Citing three Democrats who have been involved in the planning, the Times said the endorsement was partly the result of daily talks between the candidates’ campaign managers about bringing them together and advancing Sanders’ policy priorities.
The Sanders campaign declined to comment.
Sanders, a U.S. senator from Vermont, has resisted endorsing Clinton in a show of party unity since she clinched the Democratic nomination last month. Sanders chose to continue his campaign as leverage to win concessions on his liberal policy agenda and reforms to the Democratic Party nominating process.
In a speech to supporters last month, Sanders vowed to help Clinton defeat Republican Donald Trump in the Nov. 8 election but did not end his campaign.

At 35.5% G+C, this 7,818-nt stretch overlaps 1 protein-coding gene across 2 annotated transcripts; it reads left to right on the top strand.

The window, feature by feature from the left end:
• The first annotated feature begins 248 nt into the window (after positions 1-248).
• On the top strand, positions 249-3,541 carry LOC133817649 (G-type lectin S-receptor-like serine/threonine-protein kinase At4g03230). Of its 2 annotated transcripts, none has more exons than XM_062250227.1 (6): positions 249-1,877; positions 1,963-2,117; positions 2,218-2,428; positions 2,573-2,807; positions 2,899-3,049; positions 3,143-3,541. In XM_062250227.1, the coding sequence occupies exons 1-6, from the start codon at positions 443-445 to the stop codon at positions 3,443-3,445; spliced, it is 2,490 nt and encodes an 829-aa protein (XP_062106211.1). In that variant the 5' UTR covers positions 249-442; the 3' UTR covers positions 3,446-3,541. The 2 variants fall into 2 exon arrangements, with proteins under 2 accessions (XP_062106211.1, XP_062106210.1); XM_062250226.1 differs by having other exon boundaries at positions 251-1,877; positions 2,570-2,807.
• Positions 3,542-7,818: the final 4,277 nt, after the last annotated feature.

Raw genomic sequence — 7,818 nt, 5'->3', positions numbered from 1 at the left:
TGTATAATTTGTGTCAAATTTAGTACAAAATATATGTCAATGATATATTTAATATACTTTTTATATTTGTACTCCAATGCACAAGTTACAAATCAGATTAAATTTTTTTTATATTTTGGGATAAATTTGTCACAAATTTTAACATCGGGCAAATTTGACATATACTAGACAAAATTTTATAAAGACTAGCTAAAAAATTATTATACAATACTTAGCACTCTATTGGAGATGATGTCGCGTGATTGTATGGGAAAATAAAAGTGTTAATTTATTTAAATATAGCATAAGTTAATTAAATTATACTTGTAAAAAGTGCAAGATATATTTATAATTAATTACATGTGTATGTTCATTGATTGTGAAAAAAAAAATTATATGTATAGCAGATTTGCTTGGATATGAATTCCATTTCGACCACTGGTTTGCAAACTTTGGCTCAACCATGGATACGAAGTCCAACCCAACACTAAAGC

Sanders risked being left behind, however, as other prominent Democrats have rallied around Clinton, including President Barack Obama, Vice President Joe Biden and U.S. Senator Elizabeth Warren, a favorite of the party’s liberal wing.
Clinton, who shifted to the left under pressure from Sanders during the campaign, adopted another of his issues on Wednesday when she proposed eliminating tuition at public colleges and universities for in-state students whose families earn less than $125,000 annually.
Sanders’ endorsement is expected to ensure he has a prominent speaking slot at the Democratic convention later this month, the Times quoted the three Democrats as saying.